During bilateral salpingo-oophorectomy, the ovaries and both fallopian tubes are removed.
Also Known As:
- Bilateral fallopian tube and ovary removal
- Fallopian tube surgery
- Fallopian tube removal
- Ovary surgery
- Ovarian surgery
Conditions Treated with Bilateral Salpingo-Oophorectomy:
Bilateral salpingo-oophorectomy may be utilized in order to treat ovarian cancer, fallopian tube cancer, ovarian cysts, a fallopian tube infection and ectopic pregnancy.
An ectopic pregnancy may resolve on its own without the need for bilateral salpingo-oophorectomy. As a surgical alternative to the procedure, it may be performed with the laparoscopic method.
Anesthesia with Bilateral Salpingo-Oophorectomy:
Bilateral salpingo-oophorectomy is performed under general anesthesia, which means that the patient is asleep and completely unaware during the procedure.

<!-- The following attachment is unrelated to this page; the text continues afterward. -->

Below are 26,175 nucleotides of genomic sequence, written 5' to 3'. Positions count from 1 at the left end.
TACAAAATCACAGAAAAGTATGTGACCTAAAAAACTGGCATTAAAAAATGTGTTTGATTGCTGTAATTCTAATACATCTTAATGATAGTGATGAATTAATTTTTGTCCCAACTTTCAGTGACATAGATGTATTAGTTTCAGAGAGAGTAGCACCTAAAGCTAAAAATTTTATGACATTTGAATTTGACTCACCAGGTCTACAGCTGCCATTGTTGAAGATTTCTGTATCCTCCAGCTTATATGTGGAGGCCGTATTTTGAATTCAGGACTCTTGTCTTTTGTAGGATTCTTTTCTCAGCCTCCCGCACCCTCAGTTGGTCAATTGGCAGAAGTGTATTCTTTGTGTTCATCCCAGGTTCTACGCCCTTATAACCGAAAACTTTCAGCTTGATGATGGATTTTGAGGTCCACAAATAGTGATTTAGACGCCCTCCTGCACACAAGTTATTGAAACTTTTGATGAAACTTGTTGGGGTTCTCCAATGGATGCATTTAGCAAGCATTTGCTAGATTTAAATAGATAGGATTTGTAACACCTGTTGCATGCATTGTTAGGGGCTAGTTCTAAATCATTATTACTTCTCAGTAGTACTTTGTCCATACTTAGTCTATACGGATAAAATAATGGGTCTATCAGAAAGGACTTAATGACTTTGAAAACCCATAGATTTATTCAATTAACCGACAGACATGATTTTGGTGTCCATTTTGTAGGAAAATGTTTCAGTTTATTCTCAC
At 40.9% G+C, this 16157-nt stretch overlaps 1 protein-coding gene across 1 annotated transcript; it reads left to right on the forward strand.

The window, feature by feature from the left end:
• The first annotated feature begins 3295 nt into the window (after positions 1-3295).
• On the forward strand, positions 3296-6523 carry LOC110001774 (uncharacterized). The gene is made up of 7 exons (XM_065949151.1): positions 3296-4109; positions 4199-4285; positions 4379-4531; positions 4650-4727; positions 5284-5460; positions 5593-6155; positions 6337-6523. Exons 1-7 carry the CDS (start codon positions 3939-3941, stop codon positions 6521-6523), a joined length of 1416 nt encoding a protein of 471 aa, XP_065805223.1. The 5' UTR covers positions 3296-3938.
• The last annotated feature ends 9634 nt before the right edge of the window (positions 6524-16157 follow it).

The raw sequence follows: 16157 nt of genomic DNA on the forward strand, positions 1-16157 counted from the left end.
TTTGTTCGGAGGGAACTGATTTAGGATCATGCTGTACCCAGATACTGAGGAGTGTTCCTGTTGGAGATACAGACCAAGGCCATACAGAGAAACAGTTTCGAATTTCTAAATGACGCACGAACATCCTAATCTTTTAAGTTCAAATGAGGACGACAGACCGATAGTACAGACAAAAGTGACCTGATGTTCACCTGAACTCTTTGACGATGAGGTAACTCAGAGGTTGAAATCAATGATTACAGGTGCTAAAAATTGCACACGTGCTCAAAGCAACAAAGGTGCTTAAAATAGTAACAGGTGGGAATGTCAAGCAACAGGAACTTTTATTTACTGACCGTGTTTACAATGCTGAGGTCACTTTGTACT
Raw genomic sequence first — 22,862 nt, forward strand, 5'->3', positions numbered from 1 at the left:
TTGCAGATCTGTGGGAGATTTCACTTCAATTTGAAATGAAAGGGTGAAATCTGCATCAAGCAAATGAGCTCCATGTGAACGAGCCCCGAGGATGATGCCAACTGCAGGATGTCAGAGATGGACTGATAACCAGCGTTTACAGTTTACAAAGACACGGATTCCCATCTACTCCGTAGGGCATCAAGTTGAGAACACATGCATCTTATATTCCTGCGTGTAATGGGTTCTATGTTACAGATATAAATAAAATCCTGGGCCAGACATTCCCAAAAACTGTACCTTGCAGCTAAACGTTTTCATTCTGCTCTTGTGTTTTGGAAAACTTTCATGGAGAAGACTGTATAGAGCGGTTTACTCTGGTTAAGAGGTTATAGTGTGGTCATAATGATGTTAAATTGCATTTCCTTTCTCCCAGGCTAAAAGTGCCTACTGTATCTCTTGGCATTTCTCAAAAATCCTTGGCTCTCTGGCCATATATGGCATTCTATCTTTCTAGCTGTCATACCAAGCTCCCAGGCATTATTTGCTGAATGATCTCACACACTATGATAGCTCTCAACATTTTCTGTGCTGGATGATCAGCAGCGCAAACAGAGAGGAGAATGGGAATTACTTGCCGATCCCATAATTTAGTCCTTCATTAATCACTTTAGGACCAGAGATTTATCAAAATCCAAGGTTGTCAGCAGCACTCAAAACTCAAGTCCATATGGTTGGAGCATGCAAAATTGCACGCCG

Potential Complications from Bilateral Salpingo-Oophorectomy:
Possible risks following bilateral salpingo-oophorectomy include infection, bleeding and a negative reaction to the anesthesia. It is also possible to experience an incisional hernia.
Prognosis after Bilateral Salpingo-Oophorectomy:
The prognosis for a positive end result following bilateral salpingo-oophorectomy is good for the majority of women. However, the patient will be infertile following the procedure and may need to take hormone replacement drugs to manage menopause-related symptoms.
Recovery from Bilateral Salpingo-Oophorectomy:
The total recovery time for bilateral salpingo-oophorectomy is four to six weeks.